Future of Travel

The EV charging sector needs skilled workers. This Detroit program is training them

More skilled technicians are needed for EV charging to one day be as dependable as stopping at a gas station, one stakeholder told Tech Brew.
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Francis Scialabba

· 5 min read

Marcus Long has spent his entire career in the automotive space. Like the industry, the 31-year-old Detroiter is adapting to the electric age.

Long recently graduated from the inaugural cohort of a program aimed at training workers for a job that’s expected to be in high demand as EV adoption increases: an electric vehicle supply equipment, or EVSE, technician.

The free, 120-hour program, based at Detroit’s Michigan Central tech hub, prepares participants for a certification exam that is slated to roll out nationwide next month—and for jobs installing charging stations and performing diagnostics, maintenance, and repair work. It’s a partnership between SAE International, charging station maintenance provider ChargerHelp, the city of Detroit, and others.

The initiative complements other efforts to establish a skilled EV-sector workforce, all in service of a broader mission: building out a reliable, widely accessible EV charging network as millions more EVs are slated to be on the road in the years to come.

The Biden administration is pushing for some 500,000 chargers to be up and running by 2030. The US had around 130,000 public charging stations as of last spring; but thousands at a time are regularly out of service, underscoring the need for having more workers available to fix them. As such, electricians are expected to be in high demand in the EV sector, and major industry players are investing in workforce development initiatives to address the urgent need for more workers.

Long, who drives a plug-in car himself, is eager to put his newly acquired skills to work. He plans to take the certification exam “as soon as it comes out” and then look for work as a technician, hopefully at a starting wage of at least $30 per hour.

Working as a technician is “what I want to do,” he told Tech Brew. “I want to dive deep into the field, because I have a passion for automotive…I want to dive even deeper and see how far I can go.”

“Huge need”

The EV charging sector has a “huge need” for workers with the skills to install and fix chargers, Rick Wilmer, president and CEO of EV charging company ChargePoint, told us.

“Training the world’s population of electricians and technicians to work effectively with EVSE is a critical need in the industry,” he said.

ChargePoint plans to debut a digital curriculum for these skills later this year and then offer an exam that will “allow electricians and technicians…to be certified on ChargePoint equipment.”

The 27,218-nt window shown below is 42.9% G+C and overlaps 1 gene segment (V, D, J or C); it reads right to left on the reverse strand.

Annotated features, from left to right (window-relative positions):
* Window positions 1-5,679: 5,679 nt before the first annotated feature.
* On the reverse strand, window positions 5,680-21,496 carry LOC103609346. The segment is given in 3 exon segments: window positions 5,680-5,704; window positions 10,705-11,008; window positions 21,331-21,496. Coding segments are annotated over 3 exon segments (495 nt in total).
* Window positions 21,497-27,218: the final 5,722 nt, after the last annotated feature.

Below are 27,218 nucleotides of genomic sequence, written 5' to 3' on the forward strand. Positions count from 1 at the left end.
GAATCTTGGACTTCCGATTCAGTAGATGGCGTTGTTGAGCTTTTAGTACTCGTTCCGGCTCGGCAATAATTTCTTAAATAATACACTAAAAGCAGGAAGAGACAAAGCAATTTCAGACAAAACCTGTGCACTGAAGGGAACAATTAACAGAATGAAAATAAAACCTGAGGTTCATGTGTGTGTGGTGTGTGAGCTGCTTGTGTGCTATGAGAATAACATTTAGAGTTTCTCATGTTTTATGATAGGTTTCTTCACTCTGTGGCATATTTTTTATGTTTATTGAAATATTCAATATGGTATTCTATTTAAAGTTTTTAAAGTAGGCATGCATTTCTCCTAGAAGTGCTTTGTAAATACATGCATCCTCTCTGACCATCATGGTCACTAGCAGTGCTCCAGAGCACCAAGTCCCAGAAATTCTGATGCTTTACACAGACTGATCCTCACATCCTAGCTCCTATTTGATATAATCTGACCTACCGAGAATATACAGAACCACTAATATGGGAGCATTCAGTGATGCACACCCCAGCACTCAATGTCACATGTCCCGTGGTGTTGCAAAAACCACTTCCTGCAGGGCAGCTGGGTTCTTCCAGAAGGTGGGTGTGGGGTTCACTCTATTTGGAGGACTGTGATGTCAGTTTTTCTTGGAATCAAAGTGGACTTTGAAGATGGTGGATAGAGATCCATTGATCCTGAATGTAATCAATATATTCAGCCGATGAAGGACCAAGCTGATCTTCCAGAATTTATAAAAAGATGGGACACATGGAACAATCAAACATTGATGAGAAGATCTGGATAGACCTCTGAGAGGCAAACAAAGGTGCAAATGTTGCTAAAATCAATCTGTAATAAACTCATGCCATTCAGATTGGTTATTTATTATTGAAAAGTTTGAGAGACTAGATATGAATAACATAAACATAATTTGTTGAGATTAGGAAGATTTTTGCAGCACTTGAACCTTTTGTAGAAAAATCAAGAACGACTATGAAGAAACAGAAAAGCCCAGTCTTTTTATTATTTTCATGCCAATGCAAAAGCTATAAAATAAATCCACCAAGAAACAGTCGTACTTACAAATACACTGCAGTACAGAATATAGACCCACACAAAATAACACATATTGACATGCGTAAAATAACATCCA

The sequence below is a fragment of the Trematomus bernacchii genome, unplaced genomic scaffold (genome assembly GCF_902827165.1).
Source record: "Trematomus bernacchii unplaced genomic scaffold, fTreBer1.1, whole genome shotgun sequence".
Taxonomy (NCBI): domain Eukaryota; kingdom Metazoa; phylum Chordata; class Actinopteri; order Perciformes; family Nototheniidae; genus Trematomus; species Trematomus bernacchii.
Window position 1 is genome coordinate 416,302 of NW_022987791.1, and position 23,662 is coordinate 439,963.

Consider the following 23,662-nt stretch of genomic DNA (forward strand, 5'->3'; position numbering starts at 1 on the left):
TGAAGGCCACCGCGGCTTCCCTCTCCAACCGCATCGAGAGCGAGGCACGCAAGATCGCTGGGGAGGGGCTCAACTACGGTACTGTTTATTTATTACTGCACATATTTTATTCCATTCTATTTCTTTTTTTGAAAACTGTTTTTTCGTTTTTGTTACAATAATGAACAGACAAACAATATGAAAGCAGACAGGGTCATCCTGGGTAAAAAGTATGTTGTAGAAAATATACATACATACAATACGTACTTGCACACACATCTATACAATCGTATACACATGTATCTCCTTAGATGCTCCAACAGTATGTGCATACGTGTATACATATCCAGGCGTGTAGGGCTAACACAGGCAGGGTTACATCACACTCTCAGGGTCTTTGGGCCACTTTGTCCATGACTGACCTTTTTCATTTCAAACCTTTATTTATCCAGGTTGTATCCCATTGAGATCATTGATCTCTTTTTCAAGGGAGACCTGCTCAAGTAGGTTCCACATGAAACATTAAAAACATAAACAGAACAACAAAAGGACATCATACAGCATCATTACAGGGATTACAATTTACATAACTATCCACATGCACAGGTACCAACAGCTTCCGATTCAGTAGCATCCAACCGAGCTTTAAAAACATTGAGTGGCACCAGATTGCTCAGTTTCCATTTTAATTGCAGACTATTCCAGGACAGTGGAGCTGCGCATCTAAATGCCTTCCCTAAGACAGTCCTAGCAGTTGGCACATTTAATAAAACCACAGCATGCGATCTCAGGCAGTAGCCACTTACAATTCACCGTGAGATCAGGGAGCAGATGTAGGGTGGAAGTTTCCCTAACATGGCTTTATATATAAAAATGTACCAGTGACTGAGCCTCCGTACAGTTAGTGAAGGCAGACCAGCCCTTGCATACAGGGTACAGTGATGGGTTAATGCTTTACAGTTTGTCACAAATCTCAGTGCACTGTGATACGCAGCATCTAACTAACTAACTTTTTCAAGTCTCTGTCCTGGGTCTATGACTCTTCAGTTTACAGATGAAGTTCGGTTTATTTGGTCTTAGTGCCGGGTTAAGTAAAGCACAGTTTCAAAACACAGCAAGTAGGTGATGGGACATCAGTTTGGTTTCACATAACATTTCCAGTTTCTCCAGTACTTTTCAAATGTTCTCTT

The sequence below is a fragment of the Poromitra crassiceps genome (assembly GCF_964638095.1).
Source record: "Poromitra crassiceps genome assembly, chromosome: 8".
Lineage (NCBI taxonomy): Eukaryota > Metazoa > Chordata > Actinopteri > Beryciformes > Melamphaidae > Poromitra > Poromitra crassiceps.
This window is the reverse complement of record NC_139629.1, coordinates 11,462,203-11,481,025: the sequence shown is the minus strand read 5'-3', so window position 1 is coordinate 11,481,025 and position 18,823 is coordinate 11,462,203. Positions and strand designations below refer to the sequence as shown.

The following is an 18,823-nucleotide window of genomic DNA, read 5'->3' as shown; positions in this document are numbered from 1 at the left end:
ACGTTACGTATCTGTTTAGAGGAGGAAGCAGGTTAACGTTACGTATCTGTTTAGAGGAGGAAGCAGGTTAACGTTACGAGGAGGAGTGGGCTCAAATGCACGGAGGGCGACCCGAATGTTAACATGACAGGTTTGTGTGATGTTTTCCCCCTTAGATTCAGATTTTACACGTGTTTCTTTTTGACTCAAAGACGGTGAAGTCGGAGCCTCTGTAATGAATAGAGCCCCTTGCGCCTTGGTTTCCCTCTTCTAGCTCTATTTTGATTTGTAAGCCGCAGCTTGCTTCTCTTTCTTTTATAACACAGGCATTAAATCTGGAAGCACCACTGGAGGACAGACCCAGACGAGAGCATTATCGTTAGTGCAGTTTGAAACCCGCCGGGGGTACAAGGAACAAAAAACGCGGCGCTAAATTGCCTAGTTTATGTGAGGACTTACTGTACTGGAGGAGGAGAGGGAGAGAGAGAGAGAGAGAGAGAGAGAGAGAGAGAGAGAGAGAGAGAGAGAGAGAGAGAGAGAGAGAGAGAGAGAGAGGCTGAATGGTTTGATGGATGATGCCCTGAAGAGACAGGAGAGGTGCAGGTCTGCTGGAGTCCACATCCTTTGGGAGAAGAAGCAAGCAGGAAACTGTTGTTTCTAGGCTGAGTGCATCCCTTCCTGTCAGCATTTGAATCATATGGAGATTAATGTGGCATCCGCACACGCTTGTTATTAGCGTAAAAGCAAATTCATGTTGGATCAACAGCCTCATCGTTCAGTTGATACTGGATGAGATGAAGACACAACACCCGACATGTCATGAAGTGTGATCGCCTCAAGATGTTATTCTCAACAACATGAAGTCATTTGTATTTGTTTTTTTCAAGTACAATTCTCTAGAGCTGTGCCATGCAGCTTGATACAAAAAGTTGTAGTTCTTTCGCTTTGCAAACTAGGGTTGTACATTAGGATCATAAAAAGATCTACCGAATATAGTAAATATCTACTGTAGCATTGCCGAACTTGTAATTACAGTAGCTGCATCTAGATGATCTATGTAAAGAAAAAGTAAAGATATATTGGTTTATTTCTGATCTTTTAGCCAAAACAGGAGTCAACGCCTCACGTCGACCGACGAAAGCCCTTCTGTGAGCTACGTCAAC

Wilmer said he is happy to see other stakeholders working on the same thing: “If we tried to do this all by ourselves with online courses or a handful of instructors that ran around the country and held classes, we wouldn’t reach enough technicians and electricians quickly enough.”

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SAE projects that some 10,000 EVSE technicians will be needed in the next five years, Michael Paras, senior manager of business development, partnerships, product, and sales at SAE, told us.

“We’re…going through the biggest transition in automotive technology in 100 years,” he said. “That means people have an opportunity to join an industry and a phenomenon that is nothing but opportunity.”

Making charging more reliable

SAE, a technical organization for engineers, helps establish standards for the sectors it serves. One emerging area of focus is “finding ways to help educate, train, and certify the people who are going to take part in this energy transition,” Frank Menchaca, president of SAE’s Sustainable Mobility Solutions group, told Tech Brew. These jobs are “emerging very, very rapidly. And the way that people get there may not be the traditional four-year college degree.”

The EVSE training program is one prong of this effort. Starting next month, SAE’s accreditation affiliate will begin administering a certification exam across the country that will give workers credentials to help them get jobs doing things like troubleshooting software issues, repairing faulty equipment, and diagnosing charging problems. Menchaca estimated such roles could command starting salaries of $70,000 to $80,000 per year—a potentially appealing proposition for workers looking to break into the EV industry.

Menchaca views the skills acquired in such programs as ones that workers can build upon to pursue even better jobs in the clean energy sector as it grows.

“This is an industry…that is likely to keep expanding,” he said. “If you’re able to upskill yourself, there’s probably multiple pathways that you can take to continually better-paying jobs and a career ladder, frankly.”

Ultimately, the goal of these efforts is to support EV adoption. The lack of reliable public charging infrastructure in the US is one reason the transition has been bumpy of late, as consumers report frustrating experiences plugging in on-the-go and concerns about access to charging.

EVSE certification is “one node in a whole network of activities that are focused on helping to benchmark and improve reliability,” Menchaca said. “We’re at a very nascent stage in this infrastructure. And hopefully, over time, it becomes as widespread and dependable as the way you fill your gas tank now.”

Keep up with the innovative tech transforming business

Tech Brew keeps business leaders up-to-date on the latest innovations, automation advances, policy shifts, and more, so they can make informed decisions about tech.